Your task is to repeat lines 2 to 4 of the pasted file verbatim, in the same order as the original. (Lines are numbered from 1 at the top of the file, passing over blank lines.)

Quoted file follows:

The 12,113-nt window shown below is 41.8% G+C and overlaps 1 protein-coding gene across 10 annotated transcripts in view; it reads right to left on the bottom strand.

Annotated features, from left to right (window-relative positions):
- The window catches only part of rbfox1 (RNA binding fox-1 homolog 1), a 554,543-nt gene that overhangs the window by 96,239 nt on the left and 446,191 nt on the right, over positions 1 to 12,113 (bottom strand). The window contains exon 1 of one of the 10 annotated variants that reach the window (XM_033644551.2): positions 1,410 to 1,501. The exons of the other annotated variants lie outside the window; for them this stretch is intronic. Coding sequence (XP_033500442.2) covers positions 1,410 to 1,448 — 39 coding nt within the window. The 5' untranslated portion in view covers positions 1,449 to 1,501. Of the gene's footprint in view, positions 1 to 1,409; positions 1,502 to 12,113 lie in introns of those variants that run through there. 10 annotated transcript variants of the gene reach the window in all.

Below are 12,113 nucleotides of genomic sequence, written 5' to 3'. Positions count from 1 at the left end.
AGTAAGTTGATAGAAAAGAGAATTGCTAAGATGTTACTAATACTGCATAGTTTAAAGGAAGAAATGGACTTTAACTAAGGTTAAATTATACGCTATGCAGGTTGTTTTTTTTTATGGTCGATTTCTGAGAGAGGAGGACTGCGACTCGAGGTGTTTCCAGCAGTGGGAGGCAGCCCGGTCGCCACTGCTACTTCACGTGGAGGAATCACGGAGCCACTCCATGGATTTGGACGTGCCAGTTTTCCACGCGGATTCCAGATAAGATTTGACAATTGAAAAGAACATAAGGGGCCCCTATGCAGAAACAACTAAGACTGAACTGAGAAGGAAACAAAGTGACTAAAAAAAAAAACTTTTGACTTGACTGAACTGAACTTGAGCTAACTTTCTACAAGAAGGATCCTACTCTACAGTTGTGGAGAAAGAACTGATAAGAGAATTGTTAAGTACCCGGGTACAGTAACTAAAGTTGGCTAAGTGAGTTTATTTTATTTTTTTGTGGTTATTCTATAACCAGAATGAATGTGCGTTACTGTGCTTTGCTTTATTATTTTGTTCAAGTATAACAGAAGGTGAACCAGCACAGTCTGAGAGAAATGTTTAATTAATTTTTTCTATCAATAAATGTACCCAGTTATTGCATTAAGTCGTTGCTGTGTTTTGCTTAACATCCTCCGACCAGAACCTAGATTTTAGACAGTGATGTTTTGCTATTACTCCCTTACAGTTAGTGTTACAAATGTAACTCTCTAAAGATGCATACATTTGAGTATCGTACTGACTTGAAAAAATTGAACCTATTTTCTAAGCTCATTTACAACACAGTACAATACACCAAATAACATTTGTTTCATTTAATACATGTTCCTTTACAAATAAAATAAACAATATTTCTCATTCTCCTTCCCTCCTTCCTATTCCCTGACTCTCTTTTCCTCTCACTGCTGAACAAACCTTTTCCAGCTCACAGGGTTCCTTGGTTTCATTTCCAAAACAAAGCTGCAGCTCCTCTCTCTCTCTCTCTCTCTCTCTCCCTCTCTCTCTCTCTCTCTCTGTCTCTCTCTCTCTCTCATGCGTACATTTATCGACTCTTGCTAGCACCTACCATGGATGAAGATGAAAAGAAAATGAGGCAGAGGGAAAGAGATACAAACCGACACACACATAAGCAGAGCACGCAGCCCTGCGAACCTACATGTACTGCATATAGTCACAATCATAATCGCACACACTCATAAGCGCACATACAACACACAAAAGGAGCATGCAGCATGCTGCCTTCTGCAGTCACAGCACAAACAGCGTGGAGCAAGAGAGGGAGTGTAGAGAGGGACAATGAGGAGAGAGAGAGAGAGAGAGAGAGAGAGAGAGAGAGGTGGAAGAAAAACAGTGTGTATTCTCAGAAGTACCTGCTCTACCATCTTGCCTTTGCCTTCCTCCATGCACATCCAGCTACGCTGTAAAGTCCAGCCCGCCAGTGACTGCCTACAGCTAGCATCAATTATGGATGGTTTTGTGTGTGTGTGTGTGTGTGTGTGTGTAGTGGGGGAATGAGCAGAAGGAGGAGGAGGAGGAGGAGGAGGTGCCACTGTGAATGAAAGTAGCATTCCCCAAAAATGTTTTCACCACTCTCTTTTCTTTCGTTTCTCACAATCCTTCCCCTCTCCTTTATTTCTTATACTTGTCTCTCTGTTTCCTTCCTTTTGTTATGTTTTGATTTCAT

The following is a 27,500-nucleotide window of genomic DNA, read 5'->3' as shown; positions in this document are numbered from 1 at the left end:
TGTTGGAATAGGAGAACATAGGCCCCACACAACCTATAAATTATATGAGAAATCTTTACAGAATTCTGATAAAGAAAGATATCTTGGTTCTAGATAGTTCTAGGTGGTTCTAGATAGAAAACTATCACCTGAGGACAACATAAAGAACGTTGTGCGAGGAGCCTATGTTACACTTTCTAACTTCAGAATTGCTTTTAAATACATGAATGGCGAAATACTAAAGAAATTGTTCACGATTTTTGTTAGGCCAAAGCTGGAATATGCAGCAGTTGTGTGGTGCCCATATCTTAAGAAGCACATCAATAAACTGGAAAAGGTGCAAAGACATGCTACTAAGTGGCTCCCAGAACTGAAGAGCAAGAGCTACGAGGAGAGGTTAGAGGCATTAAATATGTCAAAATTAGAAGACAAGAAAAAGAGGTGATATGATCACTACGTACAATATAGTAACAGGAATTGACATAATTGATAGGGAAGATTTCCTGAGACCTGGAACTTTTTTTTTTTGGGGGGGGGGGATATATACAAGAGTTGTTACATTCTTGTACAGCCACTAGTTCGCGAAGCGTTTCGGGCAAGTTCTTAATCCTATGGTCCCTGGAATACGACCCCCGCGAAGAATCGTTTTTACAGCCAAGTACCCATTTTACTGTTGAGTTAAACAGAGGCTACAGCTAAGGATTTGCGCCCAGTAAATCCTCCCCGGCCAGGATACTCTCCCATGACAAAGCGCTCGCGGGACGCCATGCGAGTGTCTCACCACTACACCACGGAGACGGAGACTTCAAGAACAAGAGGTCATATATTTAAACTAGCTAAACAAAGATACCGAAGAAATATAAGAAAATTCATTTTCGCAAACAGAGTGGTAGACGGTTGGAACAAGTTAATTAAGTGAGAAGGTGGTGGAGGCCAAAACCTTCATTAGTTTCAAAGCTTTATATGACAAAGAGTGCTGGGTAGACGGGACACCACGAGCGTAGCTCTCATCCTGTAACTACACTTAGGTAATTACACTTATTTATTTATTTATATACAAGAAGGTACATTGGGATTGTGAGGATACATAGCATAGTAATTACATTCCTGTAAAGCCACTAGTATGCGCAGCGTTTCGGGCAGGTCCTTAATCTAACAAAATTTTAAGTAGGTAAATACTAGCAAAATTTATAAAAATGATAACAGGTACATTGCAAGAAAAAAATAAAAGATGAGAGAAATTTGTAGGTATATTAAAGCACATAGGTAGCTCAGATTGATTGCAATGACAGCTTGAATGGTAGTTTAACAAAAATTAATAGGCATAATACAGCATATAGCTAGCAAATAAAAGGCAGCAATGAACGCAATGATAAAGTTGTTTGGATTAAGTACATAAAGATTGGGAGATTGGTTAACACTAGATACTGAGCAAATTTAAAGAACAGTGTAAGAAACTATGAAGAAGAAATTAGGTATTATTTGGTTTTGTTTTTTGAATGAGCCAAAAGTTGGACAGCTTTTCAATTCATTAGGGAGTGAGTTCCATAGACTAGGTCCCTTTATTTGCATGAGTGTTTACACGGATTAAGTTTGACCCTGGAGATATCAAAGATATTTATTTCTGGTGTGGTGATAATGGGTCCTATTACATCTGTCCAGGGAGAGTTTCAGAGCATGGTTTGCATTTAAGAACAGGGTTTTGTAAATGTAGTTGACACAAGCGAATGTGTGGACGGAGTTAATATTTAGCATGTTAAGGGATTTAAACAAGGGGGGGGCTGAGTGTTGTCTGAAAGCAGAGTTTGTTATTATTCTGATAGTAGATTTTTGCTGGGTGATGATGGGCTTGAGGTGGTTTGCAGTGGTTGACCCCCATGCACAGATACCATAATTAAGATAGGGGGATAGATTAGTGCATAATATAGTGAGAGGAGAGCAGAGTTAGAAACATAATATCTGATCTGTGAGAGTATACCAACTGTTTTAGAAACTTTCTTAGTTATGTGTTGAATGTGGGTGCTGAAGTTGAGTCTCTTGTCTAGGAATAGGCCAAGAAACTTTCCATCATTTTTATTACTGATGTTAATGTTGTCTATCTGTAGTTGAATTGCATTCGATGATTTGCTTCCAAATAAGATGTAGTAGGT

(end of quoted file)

Annotated features, from left to right (window-relative positions):
- The window catches only part of rbfox1 (RNA binding fox-1 homolog 1), a 554,543-nt gene that overhangs the window by 96,239 nt on the left and 446,191 nt on the right, over positions 1 to 12,113 (bottom strand). The window contains exon 1 of one of the 10 annotated variants that reach the window (XM_033644551.2): positions 1,410 to 1,501. The exons of the other annotated variants lie outside the window; for them this stretch is intronic. Coding sequence (XP_033500442.2) covers positions 1,410 to 1,448 — 39 coding nt within the window. The 5' untranslated portion in view covers positions 1,449 to 1,501. Of the gene's footprint in view, positions 1 to 1,409; positions 1,502 to 12,113 lie in introns of those variants that run through there. 10 annotated transcript variants of the gene reach the window in all.

Below are 12,113 nucleotides of genomic sequence, written 5' to 3'. Positions count from 1 at the left end.